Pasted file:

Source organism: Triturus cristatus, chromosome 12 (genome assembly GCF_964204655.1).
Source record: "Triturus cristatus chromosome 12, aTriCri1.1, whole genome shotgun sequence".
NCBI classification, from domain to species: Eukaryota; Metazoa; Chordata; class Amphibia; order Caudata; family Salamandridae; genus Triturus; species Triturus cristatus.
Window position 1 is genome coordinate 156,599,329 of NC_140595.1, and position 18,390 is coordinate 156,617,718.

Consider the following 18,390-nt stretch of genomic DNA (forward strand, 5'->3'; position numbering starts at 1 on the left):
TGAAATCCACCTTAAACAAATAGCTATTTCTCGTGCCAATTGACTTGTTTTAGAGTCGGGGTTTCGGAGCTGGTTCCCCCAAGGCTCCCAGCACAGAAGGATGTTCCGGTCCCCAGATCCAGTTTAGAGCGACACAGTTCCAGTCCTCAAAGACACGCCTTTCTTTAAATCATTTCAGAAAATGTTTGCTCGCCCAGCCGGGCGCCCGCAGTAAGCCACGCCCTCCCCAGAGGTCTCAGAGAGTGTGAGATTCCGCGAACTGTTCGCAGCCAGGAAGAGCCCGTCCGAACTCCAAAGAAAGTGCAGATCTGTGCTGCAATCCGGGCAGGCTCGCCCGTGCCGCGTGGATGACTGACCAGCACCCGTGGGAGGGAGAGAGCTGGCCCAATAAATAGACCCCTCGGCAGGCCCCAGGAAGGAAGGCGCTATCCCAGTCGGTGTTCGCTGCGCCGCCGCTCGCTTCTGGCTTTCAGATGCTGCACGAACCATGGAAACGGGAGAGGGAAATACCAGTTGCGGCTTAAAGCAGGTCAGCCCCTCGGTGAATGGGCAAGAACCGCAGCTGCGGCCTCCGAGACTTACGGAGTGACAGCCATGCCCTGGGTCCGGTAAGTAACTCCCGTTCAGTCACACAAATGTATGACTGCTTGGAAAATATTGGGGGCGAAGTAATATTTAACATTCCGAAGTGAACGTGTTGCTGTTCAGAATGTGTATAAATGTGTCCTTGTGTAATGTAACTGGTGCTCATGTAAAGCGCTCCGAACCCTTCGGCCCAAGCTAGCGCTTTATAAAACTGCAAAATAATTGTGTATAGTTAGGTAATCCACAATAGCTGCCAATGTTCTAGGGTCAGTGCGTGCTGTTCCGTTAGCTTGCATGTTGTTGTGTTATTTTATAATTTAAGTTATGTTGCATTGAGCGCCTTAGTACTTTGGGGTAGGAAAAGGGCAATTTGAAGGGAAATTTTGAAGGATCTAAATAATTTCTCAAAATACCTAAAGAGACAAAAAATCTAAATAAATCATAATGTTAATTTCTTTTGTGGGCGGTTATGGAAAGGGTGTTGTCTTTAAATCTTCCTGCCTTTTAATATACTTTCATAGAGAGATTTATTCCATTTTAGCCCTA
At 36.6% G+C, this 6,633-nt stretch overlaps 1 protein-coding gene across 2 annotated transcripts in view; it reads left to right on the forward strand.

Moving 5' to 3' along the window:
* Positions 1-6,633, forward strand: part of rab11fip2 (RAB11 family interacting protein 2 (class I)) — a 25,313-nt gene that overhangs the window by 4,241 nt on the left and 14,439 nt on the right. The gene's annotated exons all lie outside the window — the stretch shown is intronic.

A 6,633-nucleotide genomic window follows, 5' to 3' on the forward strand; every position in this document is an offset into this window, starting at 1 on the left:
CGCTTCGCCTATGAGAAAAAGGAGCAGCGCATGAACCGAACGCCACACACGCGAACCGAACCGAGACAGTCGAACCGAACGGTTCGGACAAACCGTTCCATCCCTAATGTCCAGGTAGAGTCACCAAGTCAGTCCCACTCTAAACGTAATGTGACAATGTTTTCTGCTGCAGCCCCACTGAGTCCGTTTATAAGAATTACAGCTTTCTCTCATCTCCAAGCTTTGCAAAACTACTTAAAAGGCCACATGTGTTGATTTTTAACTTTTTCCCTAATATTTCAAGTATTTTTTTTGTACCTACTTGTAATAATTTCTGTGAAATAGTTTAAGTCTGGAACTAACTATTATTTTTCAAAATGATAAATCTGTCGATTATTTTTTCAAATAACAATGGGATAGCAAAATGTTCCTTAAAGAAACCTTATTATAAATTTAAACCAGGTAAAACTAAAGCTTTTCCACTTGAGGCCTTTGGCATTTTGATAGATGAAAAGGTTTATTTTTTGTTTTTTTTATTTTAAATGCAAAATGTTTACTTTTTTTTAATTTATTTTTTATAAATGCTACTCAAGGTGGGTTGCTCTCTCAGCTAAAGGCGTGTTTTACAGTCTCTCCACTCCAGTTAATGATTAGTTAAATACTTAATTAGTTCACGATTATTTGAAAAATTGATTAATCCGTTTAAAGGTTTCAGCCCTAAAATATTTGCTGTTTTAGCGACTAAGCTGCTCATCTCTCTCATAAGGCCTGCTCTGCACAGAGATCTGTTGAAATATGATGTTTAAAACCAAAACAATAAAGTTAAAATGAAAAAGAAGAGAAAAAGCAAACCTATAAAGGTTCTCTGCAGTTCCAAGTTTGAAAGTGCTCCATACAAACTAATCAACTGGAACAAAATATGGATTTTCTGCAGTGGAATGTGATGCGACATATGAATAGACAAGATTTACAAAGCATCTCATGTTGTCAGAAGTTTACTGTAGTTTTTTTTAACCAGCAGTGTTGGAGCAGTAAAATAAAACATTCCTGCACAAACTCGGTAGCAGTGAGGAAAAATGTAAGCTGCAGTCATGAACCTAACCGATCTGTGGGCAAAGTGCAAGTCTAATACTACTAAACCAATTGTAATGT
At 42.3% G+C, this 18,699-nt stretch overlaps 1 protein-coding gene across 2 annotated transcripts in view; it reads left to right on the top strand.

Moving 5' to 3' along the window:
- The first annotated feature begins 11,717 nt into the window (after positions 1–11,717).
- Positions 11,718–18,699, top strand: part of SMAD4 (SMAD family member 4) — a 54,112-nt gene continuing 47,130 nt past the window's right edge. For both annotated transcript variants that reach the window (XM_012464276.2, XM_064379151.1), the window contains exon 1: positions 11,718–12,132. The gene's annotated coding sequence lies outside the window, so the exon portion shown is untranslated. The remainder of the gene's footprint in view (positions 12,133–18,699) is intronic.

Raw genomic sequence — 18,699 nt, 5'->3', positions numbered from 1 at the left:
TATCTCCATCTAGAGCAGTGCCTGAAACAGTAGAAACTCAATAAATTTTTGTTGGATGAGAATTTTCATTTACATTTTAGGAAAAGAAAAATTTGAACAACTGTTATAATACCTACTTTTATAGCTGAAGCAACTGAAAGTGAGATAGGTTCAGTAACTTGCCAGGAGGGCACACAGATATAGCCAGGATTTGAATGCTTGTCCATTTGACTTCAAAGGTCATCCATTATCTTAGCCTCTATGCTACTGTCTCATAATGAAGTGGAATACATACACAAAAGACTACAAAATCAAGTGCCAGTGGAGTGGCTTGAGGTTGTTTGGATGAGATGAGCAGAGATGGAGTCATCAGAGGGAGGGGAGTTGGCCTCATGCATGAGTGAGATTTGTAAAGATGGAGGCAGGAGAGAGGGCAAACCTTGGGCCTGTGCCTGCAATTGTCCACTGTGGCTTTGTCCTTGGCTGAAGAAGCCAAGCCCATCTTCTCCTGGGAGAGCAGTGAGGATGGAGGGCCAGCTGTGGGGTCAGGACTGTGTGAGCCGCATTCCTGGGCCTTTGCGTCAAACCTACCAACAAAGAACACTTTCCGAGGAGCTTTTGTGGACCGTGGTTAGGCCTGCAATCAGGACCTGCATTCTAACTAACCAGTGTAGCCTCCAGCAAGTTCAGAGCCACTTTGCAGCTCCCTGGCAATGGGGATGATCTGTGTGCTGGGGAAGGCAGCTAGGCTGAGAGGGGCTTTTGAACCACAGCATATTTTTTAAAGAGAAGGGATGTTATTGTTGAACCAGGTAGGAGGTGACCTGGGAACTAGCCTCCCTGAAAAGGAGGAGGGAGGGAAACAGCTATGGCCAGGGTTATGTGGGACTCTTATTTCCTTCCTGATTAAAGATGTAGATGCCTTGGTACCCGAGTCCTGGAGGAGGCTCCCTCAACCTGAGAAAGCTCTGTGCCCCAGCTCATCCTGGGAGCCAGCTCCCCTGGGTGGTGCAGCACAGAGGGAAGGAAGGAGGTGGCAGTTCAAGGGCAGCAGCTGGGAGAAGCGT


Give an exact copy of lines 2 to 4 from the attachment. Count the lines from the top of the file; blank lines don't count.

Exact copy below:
Source record: "Triturus cristatus chromosome 12, aTriCri1.1, whole genome shotgun sequence".
NCBI classification, from domain to species: Eukaryota; Metazoa; Chordata; class Amphibia; order Caudata; family Salamandridae; genus Triturus; species Triturus cristatus.
Window position 1 is genome coordinate 156,599,329 of NC_140595.1, and position 18,390 is coordinate 156,617,718.